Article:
Craig Fiegener, James Wulff
Carolyn Craig with Canyon Crest Winery says one faulty component could seriously affect wine production. Two factors - high gas prices and a looming grape shortage - are threatening to raise domestic wine prices, and California likely would be the first state to feel it. Craig Fiegener reports for the NBC4 News at 5 p.m. on April 18, 2012.
Savor that glass of chardonnay, and appreciate the price tag while you're at it.
Thanks to a looming grape shortage and higher fuel prices, experts predict prices will rise on domestic wine from the west coast.
"It's manufacturing," said Carolyn Craig, of the Canyon Crest Winery, which supplies the famed Temecula Balloon and Wine Festival. "You run out of one component, you come to a stop."
Silicon Valley Bank, a commercial banker to the wine industry, said in its latest "Annual State of the Wine Industry Report" that it expects vintners to raise prices as the supply of grapes declines.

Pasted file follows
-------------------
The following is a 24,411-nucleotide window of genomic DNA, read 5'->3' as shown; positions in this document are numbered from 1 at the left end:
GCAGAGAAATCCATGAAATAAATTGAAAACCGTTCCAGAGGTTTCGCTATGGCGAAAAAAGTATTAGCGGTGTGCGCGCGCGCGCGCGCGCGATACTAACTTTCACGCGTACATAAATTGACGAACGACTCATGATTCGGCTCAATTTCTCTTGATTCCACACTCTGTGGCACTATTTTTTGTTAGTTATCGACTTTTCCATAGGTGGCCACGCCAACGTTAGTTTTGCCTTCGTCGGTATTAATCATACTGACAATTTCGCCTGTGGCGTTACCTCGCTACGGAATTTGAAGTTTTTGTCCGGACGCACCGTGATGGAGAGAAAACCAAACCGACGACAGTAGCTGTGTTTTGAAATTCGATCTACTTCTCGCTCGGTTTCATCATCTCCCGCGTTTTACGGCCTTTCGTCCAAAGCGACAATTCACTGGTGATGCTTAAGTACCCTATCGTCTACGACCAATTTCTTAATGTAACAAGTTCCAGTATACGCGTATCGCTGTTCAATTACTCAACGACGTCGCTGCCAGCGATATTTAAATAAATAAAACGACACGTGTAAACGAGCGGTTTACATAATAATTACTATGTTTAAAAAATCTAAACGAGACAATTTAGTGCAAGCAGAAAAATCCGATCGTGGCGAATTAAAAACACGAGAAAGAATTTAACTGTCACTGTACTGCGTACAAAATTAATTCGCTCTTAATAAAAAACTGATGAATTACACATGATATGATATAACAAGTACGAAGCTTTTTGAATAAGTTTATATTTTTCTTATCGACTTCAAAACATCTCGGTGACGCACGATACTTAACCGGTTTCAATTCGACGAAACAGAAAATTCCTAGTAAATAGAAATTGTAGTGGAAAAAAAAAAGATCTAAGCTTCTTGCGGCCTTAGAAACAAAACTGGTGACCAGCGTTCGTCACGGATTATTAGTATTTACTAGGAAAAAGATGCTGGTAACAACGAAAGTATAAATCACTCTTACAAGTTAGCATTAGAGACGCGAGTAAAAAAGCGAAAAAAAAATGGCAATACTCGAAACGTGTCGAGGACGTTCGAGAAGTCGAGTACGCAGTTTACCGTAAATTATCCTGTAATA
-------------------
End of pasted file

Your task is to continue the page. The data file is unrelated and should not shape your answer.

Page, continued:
Prices for California wines will be the first to rise, followed by wine from Oregon and Washington State, according to the report.
But grapes aren't the only factor. Owners have to consider the cost of getting grape juice to the winery.
"A large component of the costs of acquiring that juice is going to be transportation, so we're very aware of fuel costs," Craig said.
So, what's a wine lover to do?
Experts say if you find something you like, at the price you like, consider stocking up as your own hedge against price increases.